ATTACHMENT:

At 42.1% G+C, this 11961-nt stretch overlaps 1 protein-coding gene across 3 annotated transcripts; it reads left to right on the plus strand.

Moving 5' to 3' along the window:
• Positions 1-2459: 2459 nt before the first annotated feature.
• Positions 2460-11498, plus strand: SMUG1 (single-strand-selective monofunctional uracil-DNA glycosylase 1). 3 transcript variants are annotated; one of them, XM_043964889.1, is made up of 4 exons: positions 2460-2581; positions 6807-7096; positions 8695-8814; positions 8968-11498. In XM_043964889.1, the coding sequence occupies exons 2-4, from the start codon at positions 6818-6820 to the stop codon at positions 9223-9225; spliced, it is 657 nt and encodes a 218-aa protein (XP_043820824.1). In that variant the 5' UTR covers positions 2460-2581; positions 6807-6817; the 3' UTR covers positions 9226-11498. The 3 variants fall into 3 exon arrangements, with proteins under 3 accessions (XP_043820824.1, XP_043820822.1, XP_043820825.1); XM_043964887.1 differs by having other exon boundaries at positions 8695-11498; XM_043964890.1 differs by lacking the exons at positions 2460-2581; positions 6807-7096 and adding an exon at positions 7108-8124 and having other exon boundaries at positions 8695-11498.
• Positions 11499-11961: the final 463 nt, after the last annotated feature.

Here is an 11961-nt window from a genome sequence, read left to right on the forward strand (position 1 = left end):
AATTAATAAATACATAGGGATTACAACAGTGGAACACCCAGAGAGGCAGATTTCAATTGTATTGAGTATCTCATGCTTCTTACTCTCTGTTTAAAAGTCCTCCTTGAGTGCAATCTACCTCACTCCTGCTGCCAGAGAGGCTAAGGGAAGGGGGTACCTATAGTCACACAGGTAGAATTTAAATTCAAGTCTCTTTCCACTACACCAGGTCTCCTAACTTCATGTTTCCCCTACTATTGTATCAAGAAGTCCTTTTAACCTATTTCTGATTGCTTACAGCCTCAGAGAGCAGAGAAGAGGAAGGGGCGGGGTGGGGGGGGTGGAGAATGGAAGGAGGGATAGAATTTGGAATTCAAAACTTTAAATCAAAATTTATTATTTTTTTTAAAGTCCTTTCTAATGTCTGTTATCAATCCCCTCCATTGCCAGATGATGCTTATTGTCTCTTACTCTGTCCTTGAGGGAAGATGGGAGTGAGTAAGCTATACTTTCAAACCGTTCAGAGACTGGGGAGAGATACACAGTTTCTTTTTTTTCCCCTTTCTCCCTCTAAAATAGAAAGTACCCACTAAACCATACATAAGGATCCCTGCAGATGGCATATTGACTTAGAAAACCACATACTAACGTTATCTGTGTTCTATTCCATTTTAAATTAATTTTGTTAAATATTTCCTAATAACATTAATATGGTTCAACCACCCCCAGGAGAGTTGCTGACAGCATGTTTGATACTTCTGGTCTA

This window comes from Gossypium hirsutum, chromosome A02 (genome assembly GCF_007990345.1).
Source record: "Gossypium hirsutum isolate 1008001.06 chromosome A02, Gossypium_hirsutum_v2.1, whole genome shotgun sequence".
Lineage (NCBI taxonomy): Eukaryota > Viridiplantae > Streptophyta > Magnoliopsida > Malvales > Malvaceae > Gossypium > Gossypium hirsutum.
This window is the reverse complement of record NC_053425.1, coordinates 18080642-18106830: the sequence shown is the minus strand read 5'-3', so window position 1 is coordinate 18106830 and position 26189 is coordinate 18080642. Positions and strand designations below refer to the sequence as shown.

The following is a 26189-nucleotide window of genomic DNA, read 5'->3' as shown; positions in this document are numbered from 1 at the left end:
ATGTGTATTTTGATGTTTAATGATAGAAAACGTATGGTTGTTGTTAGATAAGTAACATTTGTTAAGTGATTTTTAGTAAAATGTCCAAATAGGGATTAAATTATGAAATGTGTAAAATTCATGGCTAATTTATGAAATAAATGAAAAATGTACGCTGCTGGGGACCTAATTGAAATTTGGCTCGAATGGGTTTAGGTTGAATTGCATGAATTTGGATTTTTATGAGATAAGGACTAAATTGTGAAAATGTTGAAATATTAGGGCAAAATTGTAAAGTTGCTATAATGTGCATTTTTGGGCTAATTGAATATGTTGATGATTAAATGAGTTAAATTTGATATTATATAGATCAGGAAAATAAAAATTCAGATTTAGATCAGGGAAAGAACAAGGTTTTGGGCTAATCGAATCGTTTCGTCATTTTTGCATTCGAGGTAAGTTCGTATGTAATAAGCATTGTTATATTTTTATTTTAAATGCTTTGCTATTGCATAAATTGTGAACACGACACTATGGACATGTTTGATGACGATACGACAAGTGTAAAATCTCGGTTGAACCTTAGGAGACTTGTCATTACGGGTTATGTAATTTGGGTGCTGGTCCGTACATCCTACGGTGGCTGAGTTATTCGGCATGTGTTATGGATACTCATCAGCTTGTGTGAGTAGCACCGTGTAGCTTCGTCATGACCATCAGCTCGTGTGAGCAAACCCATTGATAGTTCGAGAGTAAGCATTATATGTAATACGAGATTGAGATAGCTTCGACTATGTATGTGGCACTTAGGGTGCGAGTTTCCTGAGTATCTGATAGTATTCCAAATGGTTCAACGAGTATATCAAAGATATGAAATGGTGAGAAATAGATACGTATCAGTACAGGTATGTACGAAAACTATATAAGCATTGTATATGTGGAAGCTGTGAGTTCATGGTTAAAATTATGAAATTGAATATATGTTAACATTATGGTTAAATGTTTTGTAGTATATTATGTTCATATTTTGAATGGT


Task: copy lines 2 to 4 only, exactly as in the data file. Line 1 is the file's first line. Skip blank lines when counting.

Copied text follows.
Moving 5' to 3' along the window:
• Positions 1-2459: 2459 nt before the first annotated feature.
• Positions 2460-11498, plus strand: SMUG1 (single-strand-selective monofunctional uracil-DNA glycosylase 1). 3 transcript variants are annotated; one of them, XM_043964889.1, is made up of 4 exons: positions 2460-2581; positions 6807-7096; positions 8695-8814; positions 8968-11498. In XM_043964889.1, the coding sequence occupies exons 2-4, from the start codon at positions 6818-6820 to the stop codon at positions 9223-9225; spliced, it is 657 nt and encodes a 218-aa protein (XP_043820824.1). In that variant the 5' UTR covers positions 2460-2581; positions 6807-6817; the 3' UTR covers positions 9226-11498. The 3 variants fall into 3 exon arrangements, with proteins under 3 accessions (XP_043820824.1, XP_043820822.1, XP_043820825.1); XM_043964887.1 differs by having other exon boundaries at positions 8695-11498; XM_043964890.1 differs by lacking the exons at positions 2460-2581; positions 6807-7096 and adding an exon at positions 7108-8124 and having other exon boundaries at positions 8695-11498.